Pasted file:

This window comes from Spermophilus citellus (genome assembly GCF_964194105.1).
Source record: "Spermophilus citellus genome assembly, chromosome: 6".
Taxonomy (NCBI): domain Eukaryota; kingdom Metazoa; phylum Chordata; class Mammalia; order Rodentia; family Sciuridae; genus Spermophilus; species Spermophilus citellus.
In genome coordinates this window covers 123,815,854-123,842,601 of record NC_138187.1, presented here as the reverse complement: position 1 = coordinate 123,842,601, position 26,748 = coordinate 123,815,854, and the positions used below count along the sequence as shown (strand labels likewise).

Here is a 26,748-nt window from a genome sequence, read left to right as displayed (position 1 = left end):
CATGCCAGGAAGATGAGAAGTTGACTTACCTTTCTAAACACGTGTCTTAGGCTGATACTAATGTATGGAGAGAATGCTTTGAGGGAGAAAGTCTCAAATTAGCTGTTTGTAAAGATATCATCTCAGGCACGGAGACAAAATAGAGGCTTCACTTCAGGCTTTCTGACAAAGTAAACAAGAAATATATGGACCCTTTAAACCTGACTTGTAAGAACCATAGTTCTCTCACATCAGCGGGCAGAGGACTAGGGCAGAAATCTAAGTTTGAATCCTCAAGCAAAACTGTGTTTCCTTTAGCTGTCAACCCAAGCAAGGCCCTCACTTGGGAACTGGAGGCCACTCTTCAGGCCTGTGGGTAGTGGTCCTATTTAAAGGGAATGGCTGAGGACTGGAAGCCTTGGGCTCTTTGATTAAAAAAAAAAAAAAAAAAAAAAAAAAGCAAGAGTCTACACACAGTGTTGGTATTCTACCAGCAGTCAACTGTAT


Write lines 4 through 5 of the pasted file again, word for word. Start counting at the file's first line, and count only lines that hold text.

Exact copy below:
In genome coordinates this window covers 123,815,854-123,842,601 of record NC_138187.1, presented here as the reverse complement: position 1 = coordinate 123,842,601, position 26,748 = coordinate 123,815,854, and the positions used below count along the sequence as shown (strand labels likewise).

Here is a 26,748-nt window from a genome sequence, read left to right as displayed (position 1 = left end):